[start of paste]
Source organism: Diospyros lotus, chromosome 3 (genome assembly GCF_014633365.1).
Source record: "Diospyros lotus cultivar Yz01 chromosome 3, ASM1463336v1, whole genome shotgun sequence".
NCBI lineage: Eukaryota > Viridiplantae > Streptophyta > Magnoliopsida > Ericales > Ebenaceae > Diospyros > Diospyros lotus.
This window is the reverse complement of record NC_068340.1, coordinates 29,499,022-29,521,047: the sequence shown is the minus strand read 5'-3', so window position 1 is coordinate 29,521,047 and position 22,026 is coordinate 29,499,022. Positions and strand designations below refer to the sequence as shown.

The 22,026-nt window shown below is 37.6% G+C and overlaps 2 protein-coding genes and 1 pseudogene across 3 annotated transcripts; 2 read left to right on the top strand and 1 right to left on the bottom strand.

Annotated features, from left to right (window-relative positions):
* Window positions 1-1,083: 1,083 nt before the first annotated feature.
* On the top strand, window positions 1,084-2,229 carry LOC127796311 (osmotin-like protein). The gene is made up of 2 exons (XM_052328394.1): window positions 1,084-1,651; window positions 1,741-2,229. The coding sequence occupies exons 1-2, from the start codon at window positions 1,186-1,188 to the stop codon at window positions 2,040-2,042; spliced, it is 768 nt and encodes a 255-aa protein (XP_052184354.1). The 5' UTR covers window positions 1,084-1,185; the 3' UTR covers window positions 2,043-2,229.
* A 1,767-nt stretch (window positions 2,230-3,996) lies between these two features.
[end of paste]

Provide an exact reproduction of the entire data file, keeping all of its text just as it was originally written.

Source organism: Diospyros lotus, chromosome 3 (genome assembly GCF_014633365.1).
Source record: "Diospyros lotus cultivar Yz01 chromosome 3, ASM1463336v1, whole genome shotgun sequence".
NCBI lineage: Eukaryota > Viridiplantae > Streptophyta > Magnoliopsida > Ericales > Ebenaceae > Diospyros > Diospyros lotus.
This window is the reverse complement of record NC_068340.1, coordinates 29,499,022-29,521,047: the sequence shown is the minus strand read 5'-3', so window position 1 is coordinate 29,521,047 and position 22,026 is coordinate 29,499,022. Positions and strand designations below refer to the sequence as shown.

The 22,026-nt window shown below is 37.6% G+C and overlaps 2 protein-coding genes and 1 pseudogene across 3 annotated transcripts; 2 read left to right on the top strand and 1 right to left on the bottom strand.

Annotated features, from left to right (window-relative positions):
* Window positions 1-1,083: 1,083 nt before the first annotated feature.
* On the top strand, window positions 1,084-2,229 carry LOC127796311 (osmotin-like protein). The gene is made up of 2 exons (XM_052328394.1): window positions 1,084-1,651; window positions 1,741-2,229. The coding sequence occupies exons 1-2, from the start codon at window positions 1,186-1,188 to the stop codon at window positions 2,040-2,042; spliced, it is 768 nt and encodes a 255-aa protein (XP_052184354.1). The 5' UTR covers window positions 1,084-1,185; the 3' UTR covers window positions 2,043-2,229.
* A 1,767-nt stretch (window positions 2,230-3,996) lies between these two features.